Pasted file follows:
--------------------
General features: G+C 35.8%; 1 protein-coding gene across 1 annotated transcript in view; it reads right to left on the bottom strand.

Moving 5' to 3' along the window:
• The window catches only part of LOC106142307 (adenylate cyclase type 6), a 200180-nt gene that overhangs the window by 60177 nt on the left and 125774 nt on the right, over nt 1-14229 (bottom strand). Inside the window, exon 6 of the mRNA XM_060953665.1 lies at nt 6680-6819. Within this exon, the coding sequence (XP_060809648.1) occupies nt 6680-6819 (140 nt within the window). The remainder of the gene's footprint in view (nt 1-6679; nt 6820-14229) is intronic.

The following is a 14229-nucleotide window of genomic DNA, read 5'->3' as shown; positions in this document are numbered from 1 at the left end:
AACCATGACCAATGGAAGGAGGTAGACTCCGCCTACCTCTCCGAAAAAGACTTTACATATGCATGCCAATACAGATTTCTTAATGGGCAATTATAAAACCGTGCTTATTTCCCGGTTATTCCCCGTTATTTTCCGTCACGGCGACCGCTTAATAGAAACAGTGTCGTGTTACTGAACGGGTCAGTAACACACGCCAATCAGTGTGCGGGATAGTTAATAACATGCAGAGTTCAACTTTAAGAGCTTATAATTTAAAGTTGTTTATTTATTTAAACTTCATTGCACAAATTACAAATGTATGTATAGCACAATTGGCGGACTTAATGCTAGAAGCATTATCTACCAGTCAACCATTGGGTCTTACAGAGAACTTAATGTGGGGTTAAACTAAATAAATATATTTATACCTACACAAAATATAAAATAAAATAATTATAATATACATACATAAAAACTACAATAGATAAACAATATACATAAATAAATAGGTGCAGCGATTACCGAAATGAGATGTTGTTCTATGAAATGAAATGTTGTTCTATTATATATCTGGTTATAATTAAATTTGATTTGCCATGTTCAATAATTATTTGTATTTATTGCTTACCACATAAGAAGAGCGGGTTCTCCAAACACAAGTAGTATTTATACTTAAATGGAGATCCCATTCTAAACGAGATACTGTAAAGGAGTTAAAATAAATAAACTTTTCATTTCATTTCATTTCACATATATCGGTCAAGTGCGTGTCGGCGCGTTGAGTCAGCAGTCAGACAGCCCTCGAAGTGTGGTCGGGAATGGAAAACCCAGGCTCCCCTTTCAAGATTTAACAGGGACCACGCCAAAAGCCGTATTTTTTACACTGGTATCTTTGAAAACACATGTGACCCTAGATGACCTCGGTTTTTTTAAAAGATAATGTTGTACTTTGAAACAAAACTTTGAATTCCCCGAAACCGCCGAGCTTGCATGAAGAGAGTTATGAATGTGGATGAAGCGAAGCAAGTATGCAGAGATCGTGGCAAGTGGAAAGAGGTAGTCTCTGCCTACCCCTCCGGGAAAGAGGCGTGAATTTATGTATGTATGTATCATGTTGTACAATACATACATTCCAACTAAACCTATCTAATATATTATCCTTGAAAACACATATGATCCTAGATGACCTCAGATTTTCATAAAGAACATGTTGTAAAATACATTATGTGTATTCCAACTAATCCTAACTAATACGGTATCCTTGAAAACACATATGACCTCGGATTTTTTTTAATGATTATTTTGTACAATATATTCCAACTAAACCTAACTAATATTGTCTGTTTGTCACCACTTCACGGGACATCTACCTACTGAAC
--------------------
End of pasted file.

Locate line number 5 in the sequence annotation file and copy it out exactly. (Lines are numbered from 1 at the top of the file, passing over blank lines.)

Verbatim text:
AACCATGACCAATGGAAGGAGGTAGACTCCGCCTACCTCTCCGAAAAAGACTTTACATATGCATGCCAATACAGATTTCTTAATGGGCAATTATAAAACCGTGCTTATTTCCCGGTTATTCCCCGTTATTTTCCGTCACGGCGACCGCTTAATAGAAACAGTGTCGTGTTACTGAACGGGTCAGTAACACACGCCAATCAGTGTGCGGGATAGTTAATAACATGCAGAGTTCAACTTTAAGAGCTTATAATTTAAAGTTGTTTATTTATTTAAACTTCATTGCACAAATTACAAATGTATGTATAGCACAATTGGCGGACTTAATGCTAGAAGCATTATCTACCAGTCAACCATTGGGTCTTACAGAGAACTTAATGTGGGGTTAAACTAAATAAATATATTTATACCTACACAAAATATAAAATAAAATAATTATAATATACATACATAAAAACTACAATAGATAAACAATATACATAAATAAATAGGTGCAGCGATTACCGAAATGAGATGTTGTTCTATGAAATGAAATGTTGTTCTATTATATATCTGGTTATAATTAAATTTGATTTGCCATGTTCAATAATTATTTGTATTTATTGCTTACCACATAAGAAGAGCGGGTTCTCCAAACACAAGTAGTATTTATACTTAAATGGAGATCCCATTCTAAACGAGATACTGTAAAGGAGTTAAAATAAATAAACTTTTCATTTCATTTCATTTCACATATATCGGTCAAGTGCGTGTCGGCGCGTTGAGTCAGCAGTCAGACAGCCCTCGAAGTGTGGTCGGGAATGGAAAACCCAGGCTCCCCTTTCAAGATTTAACAGGGACCACGCCAAAAGCCGTATTTTTTACACTGGTATCTTTGAAAACACATGTGACCCTAGATGACCTCGGTTTTTTTAAAAGATAATGTTGTACTTTGAAACAAAACTTTGAATTCCCCGAAACCGCCGAGCTTGCATGAAGAGAGTTATGAATGTGGATGAAGCGAAGCAAGTATGCAGAGATCGTGGCAAGTGGAAAGAGGTAGTCTCTGCCTACCCCTCCGGGAAAGAGGCGTGAATTTATGTATGTATGTATCATGTTGTACAATACATACATTCCAACTAAACCTATCTAATATATTATCCTTGAAAACACATATGATCCTAGATGACCTCAGATTTTCATAAAGAACATGTTGTAAAATACATTATGTGTATTCCAACTAATCCTAACTAATACGGTATCCTTGAAAACACATATGACCTCGGATTTTTTTTAATGATTATTTTGTACAATATATTCCAACTAAACCTAACTAATATTGTCTGTTTGTCACCACTTCACGGGACATCTACCTACTGAAC